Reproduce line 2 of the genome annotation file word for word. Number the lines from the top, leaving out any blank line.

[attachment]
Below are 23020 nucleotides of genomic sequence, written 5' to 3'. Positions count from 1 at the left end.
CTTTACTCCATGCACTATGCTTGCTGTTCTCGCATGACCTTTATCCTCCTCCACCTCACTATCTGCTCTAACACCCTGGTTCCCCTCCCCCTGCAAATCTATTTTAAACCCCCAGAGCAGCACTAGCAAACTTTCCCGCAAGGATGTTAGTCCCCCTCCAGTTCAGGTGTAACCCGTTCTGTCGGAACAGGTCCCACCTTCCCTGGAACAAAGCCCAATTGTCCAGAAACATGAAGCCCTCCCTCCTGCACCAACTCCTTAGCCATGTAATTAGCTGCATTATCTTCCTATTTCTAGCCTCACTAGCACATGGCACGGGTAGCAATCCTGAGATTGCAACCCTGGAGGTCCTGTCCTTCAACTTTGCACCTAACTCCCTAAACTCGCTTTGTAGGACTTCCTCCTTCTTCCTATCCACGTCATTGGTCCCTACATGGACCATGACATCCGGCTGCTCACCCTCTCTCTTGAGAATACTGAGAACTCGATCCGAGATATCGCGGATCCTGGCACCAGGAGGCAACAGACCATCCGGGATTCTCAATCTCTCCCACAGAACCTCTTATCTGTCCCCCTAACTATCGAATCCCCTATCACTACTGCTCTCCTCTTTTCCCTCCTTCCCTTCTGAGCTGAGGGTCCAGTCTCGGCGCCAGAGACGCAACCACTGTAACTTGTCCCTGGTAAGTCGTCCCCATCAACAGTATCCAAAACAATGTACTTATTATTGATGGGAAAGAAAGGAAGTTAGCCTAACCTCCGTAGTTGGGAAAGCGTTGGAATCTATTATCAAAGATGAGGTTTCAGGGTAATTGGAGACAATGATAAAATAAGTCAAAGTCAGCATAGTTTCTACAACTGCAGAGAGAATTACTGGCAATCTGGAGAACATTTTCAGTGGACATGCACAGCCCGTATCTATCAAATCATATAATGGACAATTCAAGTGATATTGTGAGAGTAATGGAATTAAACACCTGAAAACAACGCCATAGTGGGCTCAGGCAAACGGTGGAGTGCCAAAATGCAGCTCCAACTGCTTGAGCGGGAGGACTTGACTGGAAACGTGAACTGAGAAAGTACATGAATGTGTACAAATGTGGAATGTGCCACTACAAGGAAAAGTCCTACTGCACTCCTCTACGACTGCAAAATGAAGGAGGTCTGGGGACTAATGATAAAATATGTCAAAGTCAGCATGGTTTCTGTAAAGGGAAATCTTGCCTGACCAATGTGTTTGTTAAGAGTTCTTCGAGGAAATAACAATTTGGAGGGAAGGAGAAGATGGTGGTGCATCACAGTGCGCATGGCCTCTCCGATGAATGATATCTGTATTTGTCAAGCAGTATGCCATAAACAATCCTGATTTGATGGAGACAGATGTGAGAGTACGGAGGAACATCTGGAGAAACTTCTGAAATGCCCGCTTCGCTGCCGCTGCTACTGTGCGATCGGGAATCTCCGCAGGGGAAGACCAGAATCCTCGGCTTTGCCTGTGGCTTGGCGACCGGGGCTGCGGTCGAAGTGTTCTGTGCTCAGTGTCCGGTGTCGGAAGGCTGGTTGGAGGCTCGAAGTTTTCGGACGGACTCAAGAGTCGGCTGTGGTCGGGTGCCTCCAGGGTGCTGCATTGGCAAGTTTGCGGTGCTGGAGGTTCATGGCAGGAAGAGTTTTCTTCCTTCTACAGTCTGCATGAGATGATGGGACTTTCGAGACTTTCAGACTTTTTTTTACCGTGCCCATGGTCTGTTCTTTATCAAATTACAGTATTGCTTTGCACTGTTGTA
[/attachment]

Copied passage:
CTTTACTCCATGCACTATGCTTGCTGTTCTCGCATGACCTTTATCCTCCTCCACCTCACTATCTGCTCTAACACCCTGGTTCCCCTCCCCCTGCAAATCTATTTTAAACCCCCAGAGCAGCACTAGCAAACTTTCCCGCAAGGATGTTAGTCCCCCTCCAGTTCAGGTGTAACCCGTTCTGTCGGAACAGGTCCCACCTTCCCTGGAACAAAGCCCAATTGTCCAGAAACATGAAGCCCTCCCTCCTGCACCAACTCCTTAGCCATGTAATTAGCTGCATTATCTTCCTATTTCTAGCCTCACTAGCACATGGCACGGGTAGCAATCCTGAGATTGCAACCCTGGAGGTCCTGTCCTTCAACTTTGCACCTAACTCCCTAAACTCGCTTTGTAGGACTTCCTCCTTCTTCCTATCCACGTCATTGGTCCCTACATGGACCATGACATCCGGCTGCTCACCCTCTCTCTTGAGAATACTGAGAACTCGATCCGAGATATCGCGGATCCTGGCACCAGGAGGCAACAGACCATCCGGGATTCTCAATCTCTCCCACAGAACCTCTTATCTGTCCCCCTAACTATCGAATCCCCTATCACTACTGCTCTCCTCTTTTCCCTCCTTCCCTTCTGAGCTGAGGGTCCAGTCTCGGCGCCAGAGACGCAACCACTGTAACTTGTCCCTGGTAAGTCGTCCCCATCAACAGTATCCAAAACAATGTACTTATTATTGATGGGAAAGAAAGGAAGTTAGCCTAACCTCCGTAGTTGGGAAAGCGTTGGAATCTATTATCAAAGATGAGGTTTCAGGGTAATTGGAGACAATGATAAAATAAGTCAAAGTCAGCATAGTTTCTACAACTGCAGAGAGAATTACTGGCAATCTGGAGAACATTTTCAGTGGACATGCACAGCCCGTATCTATCAAATCATATAATGGACAATTCAAGTGATATTGTGAGAGTAATGGAATTAAACACCTGAAAACAACGCCATAGTGGGCTCAGGCAAACGGTGGAGTGCCAAAATGCAGCTCCAACTGCTTGAGCGGGAGGACTTGACTGGAAACGTGAACTGAGAAAGTACATGAATGTGTACAAATGTGGAATGTGCCACTACAAGGAAAAGTCCTACTGCACTCCTCTACGACTGCAAAATGAAGGAGGTCTGGGGACTAATGATAAAATATGTCAAAGTCAGCATGGTTTCTGTAAAGGGAAATCTTGCCTGACCAATGTGTTTGTTAAGAGTTCTTCGAGGAAATAACAATTTGGAGGGAAGGAGAAGATGGTGGTGCATCACAGTGCGCATGGCCTCTCCGATGAATGATATCTGTATTTGTCAAGCAGTATGCCATAAACAATCCTGATTTGATGGAGACAGATGTGAGAGTACGGAGGAACATCTGGAGAAACTTCTGAAATGCCCGCTTCGCTGCCGCTGCTACTGTGCGATCGGGAATCTCCGCAGGGGAAGACCAGAATCCTCGGCTTTGCCTGTGGCTTGGCGACCGGGGCTGCGGTCGAAGTGTTCTGTGCTCAGTGTCCGGTGTCGGAAGGCTGGTTGGAGGCTCGAAGTTTTCGGACGGACTCAAGAGTCGGCTGTGGTCGGGTGCCTCCAGGGTGCTGCATTGGCAAGTTTGCGGTGCTGGAGGTTCATGGCAGGAAGAGTTTTCTTCCTTCTACAGTCTGCATGAGATGATGGGACTTTCGAGACTTTCAGACTTTTTTTTACCGTGCCCATGGTCTGTTCTTTATCAAATTACAGTATTGCTTTGCACTGTTGTA